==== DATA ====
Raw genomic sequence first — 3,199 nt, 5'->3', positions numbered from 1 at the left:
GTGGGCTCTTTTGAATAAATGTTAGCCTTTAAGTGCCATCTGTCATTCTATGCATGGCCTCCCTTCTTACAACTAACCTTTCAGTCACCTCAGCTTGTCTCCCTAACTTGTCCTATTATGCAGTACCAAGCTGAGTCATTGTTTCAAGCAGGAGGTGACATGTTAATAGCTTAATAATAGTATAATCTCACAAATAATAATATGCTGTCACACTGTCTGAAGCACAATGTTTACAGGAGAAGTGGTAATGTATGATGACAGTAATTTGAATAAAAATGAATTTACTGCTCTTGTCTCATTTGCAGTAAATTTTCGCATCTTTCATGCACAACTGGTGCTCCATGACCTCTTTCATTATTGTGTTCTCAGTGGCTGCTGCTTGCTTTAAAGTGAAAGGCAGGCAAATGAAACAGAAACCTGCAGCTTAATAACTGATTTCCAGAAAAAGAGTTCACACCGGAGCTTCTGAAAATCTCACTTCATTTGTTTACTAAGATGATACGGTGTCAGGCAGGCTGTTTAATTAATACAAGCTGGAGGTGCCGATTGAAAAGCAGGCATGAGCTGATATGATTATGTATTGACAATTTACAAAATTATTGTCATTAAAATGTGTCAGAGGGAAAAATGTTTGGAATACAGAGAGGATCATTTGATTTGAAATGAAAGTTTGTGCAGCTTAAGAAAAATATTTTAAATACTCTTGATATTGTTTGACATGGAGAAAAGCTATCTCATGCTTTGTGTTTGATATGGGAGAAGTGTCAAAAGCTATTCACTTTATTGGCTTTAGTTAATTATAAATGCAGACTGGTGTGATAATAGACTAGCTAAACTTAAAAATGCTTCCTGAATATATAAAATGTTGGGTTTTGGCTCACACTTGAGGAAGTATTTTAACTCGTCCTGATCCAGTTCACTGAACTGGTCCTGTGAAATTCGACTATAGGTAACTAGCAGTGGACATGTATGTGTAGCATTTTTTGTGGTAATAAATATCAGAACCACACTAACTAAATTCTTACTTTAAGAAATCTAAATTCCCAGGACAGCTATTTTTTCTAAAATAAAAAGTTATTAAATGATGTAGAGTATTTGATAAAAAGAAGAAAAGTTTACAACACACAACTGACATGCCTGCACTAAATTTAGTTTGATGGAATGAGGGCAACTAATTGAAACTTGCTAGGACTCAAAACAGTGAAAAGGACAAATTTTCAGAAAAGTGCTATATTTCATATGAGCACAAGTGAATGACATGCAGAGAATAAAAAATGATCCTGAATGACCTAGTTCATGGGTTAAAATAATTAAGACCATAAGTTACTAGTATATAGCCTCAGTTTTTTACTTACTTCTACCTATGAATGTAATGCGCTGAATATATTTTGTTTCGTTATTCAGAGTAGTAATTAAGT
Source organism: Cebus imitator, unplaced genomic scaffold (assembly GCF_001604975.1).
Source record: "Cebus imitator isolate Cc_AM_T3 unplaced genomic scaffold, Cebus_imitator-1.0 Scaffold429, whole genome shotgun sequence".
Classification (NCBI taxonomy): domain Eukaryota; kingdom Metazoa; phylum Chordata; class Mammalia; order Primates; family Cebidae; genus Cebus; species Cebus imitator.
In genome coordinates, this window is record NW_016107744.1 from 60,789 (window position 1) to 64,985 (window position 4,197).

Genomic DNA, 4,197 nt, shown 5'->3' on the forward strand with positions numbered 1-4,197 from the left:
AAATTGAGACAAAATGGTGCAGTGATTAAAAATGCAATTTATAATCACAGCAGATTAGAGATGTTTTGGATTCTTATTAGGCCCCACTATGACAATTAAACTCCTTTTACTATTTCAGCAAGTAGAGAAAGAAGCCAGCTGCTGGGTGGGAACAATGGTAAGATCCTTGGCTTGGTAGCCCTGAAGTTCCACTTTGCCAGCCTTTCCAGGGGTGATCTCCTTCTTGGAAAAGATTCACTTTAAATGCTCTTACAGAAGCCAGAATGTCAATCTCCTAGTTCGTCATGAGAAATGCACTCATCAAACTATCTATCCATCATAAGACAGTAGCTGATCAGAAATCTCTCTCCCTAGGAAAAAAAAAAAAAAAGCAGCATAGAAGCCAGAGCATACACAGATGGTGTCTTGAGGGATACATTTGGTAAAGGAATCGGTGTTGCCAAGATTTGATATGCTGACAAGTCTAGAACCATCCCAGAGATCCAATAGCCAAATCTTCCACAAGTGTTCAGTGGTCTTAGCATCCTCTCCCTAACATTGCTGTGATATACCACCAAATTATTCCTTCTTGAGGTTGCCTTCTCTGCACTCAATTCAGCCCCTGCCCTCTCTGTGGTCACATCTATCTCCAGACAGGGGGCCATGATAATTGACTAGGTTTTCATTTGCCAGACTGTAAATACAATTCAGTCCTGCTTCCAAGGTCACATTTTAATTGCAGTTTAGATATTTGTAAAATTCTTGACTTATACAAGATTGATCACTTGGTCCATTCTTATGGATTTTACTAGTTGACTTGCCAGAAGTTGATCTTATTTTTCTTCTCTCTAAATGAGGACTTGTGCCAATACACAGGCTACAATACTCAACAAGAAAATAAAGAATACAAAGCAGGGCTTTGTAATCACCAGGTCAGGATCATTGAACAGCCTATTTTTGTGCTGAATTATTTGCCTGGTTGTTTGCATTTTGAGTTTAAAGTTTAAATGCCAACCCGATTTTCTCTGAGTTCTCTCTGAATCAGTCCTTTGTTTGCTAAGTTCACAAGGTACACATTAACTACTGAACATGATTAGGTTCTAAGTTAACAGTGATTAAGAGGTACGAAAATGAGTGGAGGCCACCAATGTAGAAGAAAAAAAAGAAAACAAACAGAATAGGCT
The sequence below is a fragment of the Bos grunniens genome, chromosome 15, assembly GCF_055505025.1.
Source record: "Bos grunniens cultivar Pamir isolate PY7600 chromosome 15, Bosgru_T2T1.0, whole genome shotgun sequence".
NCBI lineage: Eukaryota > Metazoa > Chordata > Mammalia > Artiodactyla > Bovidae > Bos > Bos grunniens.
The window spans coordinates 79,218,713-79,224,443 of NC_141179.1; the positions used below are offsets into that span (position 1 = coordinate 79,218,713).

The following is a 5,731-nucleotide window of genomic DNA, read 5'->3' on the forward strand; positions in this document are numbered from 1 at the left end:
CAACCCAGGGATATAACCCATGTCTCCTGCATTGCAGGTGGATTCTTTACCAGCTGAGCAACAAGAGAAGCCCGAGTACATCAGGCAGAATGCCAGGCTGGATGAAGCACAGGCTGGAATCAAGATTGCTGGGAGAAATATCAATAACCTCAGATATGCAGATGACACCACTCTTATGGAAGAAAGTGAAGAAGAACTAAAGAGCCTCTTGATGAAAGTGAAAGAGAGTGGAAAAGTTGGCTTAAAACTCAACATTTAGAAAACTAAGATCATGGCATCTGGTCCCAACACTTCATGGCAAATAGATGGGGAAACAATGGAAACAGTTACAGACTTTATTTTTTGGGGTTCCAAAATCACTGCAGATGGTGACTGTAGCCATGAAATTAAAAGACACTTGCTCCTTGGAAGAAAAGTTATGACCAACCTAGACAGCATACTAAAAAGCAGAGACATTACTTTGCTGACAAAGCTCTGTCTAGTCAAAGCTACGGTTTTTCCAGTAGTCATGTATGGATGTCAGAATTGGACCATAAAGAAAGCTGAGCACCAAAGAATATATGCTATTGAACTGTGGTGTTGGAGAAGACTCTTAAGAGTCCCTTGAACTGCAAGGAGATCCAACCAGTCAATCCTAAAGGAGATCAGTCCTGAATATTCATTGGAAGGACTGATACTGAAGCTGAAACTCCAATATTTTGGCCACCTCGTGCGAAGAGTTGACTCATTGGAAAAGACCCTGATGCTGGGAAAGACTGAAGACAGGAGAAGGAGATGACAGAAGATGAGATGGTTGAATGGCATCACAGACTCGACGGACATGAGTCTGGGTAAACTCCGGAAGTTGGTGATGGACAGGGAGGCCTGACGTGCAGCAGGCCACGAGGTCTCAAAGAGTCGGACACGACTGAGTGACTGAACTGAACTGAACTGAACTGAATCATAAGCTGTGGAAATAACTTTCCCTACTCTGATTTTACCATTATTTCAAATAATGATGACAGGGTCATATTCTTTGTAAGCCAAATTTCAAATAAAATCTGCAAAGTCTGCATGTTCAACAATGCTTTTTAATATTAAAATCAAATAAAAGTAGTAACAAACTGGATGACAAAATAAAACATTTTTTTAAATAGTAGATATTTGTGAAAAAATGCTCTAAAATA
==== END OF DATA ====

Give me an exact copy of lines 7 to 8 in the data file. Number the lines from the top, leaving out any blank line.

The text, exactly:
Genomic DNA, 4,197 nt, shown 5'->3' on the forward strand with positions numbered 1-4,197 from the left:
AAATTGAGACAAAATGGTGCAGTGATTAAAAATGCAATTTATAATCACAGCAGATTAGAGATGTTTTGGATTCTTATTAGGCCCCACTATGACAATTAAACTCCTTTTACTATTTCAGCAAGTAGAGAAAGAAGCCAGCTGCTGGGTGGGAACAATGGTAAGATCCTTGGCTTGGTAGCCCTGAAGTTCCACTTTGCCAGCCTTTCCAGGGGTGATCTCCTTCTTGGAAAAGATTCACTTTAAATGCTCTTACAGAAGCCAGAATGTCAATCTCCTAGTTCGTCATGAGAAATGCACTCATCAAACTATCTATCCATCATAAGACAGTAGCTGATCAGAAATCTCTCTCCCTAGGAAAAAAAAAAAAAAAGCAGCATAGAAGCCAGAGCATACACAGATGGTGTCTTGAGGGATACATTTGGTAAAGGAATCGGTGTTGCCAAGATTTGATATGCTGACAAGTCTAGAACCATCCCAGAGATCCAATAGCCAAATCTTCCACAAGTGTTCAGTGGTCTTAGCATCCTCTCCCTAACATTGCTGTGATATACCACCAAATTATTCCTTCTTGAGGTTGCCTTCTCTGCACTCAATTCAGCCCCTGCCCTCTCTGTGGTCACATCTATCTCCAGACAGGGGGCCATGATAATTGACTAGGTTTTCATTTGCCAGACTGTAAATACAATTCAGTCCTGCTTCCAAGGTCACATTTTAATTGCAGTTTAGATATTTGTAAAATTCTTGACTTATACAAGATTGATCACTTGGTCCATTCTTATGGATTTTACTAGTTGACTTGCCAGAAGTTGATCTTATTTTTCTTCTCTCTAAATGAGGACTTGTGCCAATACACAGGCTACAATACTCAACAAGAAAATAAAGAATACAAAGCAGGGCTTTGTAATCACCAGGTCAGGATCATTGAACAGCCTATTTTTGTGCTGAATTATTTGCCTGGTTGTTTGCATTTTGAGTTTAAAGTTTAAATGCCAACCCGATTTTCTCTGAGTTCTCTCTGAATCAGTCCTTTGTTTGCTAAGTTCACAAGGTACACATTAACTACTGAACATGATTAGGTTCTAAGTTAACAGTGATTAAGAGGTACGAAAATGAGTGGAGGCCACCAATGTAGAAGAAAAAAAAGAAAACAAACAGAATAGGCT